At our house, one of our family traditions at this time of year is watching some of our favourite Christmas movies.
Sometimes we are lucky enough to catch one of our favourites on the television schedule, although this year programmers appear to be favouring a plethora of bad made-for-television Christmas movies over the classics.
Fortunately, we have collected most of our favourites on DVD.
The following is a list of personal favourite Christmas movies I never grow tired of watching. However, I have to admit that rating them in order is difficult and the rankings could change from year to year.
I don’t think you’ll find any surprises on my list, but here goes.
Topping the list would be A Christmas Story from 1983. There’s a timeless nostalgic feel to this movie which is famous for the line, “You’ll shoot your eye out.”
Although it takes place in post-war America, the scenes from this movie appeal to any generation — the visit to Santa, Christmas school essay, the infamous leg lamp, the soap-in-the-mouth incident, the “double dog dare” tongue-on-the-lamp-post challenge and the awful, embarrassing present from an aunt.
There are no extravagant special effects in this movie and only one cast member, Darren McGavin (cast perfectly as the father) is even known for their work outside this film.
The tale centres on young Ralphie Parker (Peter Billingsley) and his quest for the forbidden present, an official Red Ryder, carbine action, two-hundred shot range model air rifle.
It’s classic that keeps getting better.
Next in line is Miracle on 34th Street —- the 1947 black-and-white version, of course.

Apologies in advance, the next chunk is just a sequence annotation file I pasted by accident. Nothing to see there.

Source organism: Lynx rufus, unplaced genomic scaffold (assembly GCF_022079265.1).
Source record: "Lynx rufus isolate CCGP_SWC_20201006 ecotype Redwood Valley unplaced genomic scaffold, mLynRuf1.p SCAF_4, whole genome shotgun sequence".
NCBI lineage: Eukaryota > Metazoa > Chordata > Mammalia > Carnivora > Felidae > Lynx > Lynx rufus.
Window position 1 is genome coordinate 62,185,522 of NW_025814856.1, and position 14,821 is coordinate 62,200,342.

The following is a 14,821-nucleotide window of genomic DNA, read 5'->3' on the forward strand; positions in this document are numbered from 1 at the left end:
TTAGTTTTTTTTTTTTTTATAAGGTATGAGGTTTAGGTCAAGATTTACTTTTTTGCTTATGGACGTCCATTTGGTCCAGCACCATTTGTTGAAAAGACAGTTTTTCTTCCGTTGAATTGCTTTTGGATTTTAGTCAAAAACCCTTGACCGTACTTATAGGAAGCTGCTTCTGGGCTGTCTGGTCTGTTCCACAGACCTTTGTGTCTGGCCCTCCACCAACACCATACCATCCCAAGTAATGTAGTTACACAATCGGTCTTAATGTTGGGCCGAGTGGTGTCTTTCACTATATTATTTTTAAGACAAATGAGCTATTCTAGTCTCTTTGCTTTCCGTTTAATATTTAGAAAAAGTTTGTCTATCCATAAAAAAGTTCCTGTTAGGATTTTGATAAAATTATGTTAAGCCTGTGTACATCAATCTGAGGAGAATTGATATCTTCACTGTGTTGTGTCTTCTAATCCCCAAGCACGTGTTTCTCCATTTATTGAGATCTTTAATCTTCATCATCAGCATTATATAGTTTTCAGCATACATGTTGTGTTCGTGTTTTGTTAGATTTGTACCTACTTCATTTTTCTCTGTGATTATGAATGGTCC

I’m a sucker for black-and-white movies from the ’40s and ’50s when the story and acting were more important than elaborate sets or special effects. To me, Edmund Gwenn will always be the perfect Santa Claus. Hundreds of actors have played Santa following this movie, but all have paled in comparison. His Santa Claus is the standard by which all other Santas are judged.
Natalie Wood, Maureen O’Hara and John Payne round out the cast, which is also filled with memorable character actors from this era, including William Frawley, who would later play Lucy Ricardo’s neighbour Fred in I love Lucy.
Third is It’s a Wonderful Life. Many rate this as their top Christmas movie.
Directed by Frank Capra and starring James Stewart as George Bailey and Donna Reed as his wife, this movie teaches us that the richness of life is not measured in monetary terms, but in the impact we make on others.
This is reinforced in the toast by George’s brother in the final, scene: “To George Bailey, the richest man I know.”
Was there ever a better movie angel than angel than Henry Travers as Clarence and better greedy banker than Lionel Barrymore as Hanery F. Potter?
Watch for Ward Bond as Bert the policeman, and Frank Faylen as Ernie the cab driver; were they the inspiration for Sesame Street’s Bert and Ernie?
My fourth Christmas favourite is National Lampoon’s Christmas Vacation. No great Christmas message is delivered, but Chevy Chase as hapless Clark Grisworld laughingly destroys every Christmas movie cliche as he hosts the worst family Christmas ever.
Fans of the Big Bang Theory may recognize Johnny Galecki (Leonard) as Clark’s son Rusty.
My fifth favourite may surprise some — The Bishop’s Wife (1947).
The story centres around a bishop, David Niven, who is obsessed with building a cathedral. His prayer for help from above is answered in the form of Cary Grant, as the suave angel Dudley.
Grant, however, soon falls for the charm of the bishop’s wife, Loretta Lynn. In the end, Grant helps Niven see he is neglecting his neglecting his wife and spiritual duties for the sake of material gain — the building of the cathedral.
If you haven’t seen this movie, pick it up. It’s not scheduled to be aired on television this season.
Hamilton Community News Managing Editor Rod Jerred can be reached at firstname.lastname@example.org or follow him on Twitter @HCN_editor.